This work on the development of a monocular visual odometer was a first step towards a robust underwater localization method from low-cost sensors. The perspective of this work is to enhance it by adding a loop-closure mechanism, turning into a visual SLAM method. Classical loop-closing approaches using Bag of Words (Galvez-Lopez and Tardos (2012)) did not give the expected results in our tests and alternative methods in the lead of Carrasco et al. (2016) need to be investigated. Finally, in the same idea as visual-inertial SLAM algorithms, we will next study the tight fusion of a low-cost IMU and of a pressure sensor with this visual method to improve the localization accuracy and retrieve the scale factor.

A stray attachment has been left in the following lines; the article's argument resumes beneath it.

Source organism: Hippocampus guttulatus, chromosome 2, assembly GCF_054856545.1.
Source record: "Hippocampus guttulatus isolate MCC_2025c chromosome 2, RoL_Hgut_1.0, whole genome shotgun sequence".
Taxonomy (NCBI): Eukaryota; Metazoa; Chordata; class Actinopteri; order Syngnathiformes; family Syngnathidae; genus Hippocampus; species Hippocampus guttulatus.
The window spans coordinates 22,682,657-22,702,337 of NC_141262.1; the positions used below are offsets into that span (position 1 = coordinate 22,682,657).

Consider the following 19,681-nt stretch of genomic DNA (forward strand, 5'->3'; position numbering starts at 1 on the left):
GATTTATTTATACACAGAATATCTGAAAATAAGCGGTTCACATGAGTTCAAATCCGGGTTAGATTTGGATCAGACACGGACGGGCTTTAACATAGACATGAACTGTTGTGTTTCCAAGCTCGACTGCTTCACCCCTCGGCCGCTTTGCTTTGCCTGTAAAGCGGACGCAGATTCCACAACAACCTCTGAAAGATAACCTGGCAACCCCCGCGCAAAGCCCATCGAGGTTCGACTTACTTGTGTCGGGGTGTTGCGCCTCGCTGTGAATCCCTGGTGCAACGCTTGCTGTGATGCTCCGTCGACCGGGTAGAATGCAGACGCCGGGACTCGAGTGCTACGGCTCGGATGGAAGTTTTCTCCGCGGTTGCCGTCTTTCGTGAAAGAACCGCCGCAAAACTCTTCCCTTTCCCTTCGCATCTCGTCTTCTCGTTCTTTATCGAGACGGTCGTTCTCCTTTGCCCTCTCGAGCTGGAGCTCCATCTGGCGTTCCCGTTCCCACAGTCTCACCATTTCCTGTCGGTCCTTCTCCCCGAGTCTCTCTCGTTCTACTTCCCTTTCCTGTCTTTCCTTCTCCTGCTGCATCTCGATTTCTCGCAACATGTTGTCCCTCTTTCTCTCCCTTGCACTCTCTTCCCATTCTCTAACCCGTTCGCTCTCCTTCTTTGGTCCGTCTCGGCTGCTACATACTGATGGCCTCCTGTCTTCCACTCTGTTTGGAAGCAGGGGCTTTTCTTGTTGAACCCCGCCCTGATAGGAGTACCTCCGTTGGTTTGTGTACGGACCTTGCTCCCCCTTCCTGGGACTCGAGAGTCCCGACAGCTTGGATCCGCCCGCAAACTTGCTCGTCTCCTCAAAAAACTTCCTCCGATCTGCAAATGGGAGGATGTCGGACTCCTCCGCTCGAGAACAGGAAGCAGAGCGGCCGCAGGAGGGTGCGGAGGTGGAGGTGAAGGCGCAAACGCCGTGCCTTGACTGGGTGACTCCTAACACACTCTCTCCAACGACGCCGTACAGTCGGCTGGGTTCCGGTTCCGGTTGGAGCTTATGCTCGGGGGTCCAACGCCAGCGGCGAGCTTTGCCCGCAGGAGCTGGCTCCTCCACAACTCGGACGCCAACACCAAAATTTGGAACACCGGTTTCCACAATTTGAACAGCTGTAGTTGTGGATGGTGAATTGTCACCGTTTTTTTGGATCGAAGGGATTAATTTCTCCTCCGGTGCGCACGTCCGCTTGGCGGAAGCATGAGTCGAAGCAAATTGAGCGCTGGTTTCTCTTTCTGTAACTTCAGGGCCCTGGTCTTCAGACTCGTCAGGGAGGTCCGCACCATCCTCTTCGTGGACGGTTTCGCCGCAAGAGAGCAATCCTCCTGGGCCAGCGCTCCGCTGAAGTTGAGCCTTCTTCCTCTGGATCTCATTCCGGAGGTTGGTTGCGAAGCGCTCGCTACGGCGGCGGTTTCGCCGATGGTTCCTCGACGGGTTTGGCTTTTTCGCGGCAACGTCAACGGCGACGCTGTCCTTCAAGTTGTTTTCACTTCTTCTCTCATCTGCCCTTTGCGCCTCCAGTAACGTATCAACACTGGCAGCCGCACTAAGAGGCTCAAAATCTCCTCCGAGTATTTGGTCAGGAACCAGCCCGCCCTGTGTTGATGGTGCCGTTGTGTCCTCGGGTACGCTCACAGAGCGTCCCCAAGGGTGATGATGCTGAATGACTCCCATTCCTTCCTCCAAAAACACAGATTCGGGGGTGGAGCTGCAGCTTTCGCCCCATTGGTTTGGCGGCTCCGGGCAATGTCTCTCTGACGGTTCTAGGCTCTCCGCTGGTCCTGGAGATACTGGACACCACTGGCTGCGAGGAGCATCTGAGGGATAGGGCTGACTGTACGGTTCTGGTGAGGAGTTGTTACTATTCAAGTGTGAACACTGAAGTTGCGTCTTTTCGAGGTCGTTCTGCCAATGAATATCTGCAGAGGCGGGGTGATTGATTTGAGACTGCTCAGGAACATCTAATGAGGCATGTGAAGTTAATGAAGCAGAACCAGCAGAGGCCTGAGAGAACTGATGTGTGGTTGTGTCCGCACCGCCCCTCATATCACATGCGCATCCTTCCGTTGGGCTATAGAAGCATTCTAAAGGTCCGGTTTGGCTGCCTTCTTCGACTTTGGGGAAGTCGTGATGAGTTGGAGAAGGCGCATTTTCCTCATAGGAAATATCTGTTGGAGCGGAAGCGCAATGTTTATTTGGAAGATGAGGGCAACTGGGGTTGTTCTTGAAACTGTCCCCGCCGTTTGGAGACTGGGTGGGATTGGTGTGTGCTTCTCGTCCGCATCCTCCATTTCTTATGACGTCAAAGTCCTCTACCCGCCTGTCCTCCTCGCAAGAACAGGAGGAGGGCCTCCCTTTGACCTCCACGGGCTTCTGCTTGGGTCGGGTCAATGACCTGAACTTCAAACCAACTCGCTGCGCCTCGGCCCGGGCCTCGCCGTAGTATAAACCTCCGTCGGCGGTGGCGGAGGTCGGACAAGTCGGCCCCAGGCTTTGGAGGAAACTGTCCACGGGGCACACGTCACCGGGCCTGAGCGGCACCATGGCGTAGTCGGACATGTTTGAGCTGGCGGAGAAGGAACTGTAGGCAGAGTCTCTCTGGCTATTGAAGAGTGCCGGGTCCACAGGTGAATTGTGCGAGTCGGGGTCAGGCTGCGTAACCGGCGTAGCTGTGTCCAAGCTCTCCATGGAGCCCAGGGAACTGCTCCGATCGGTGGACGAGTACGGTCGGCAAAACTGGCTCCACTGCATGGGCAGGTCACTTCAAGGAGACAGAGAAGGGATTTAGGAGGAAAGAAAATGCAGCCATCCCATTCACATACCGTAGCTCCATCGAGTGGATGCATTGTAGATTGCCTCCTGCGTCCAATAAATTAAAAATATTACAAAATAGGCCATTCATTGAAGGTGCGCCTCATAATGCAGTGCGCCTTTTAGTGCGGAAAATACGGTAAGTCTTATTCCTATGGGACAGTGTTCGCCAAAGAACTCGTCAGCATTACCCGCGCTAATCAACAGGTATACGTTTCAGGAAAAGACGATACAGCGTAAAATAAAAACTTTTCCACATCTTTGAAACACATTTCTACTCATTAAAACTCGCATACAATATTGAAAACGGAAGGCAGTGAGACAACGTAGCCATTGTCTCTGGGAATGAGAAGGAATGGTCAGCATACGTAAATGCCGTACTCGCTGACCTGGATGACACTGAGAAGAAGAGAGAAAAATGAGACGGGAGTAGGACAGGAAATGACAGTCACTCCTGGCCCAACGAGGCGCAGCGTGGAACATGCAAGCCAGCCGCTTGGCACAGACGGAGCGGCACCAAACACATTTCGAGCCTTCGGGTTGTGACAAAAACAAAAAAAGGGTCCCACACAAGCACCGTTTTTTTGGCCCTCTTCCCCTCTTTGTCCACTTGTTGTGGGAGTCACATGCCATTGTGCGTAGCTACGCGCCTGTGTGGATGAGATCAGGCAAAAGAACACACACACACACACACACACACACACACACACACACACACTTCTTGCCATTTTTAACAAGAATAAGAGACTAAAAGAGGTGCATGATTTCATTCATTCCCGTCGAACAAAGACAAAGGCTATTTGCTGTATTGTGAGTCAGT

The authors acknowledge support of the CNRS (Mission pour l’interdisciplinarité - Instrumentation aux limites 2018 - Aqualoc project) and support of Région Occitanie (ARPE Pilotplus project). The authors are grateful to the DRASSM for its logistical support and for providing the underwater video sequences.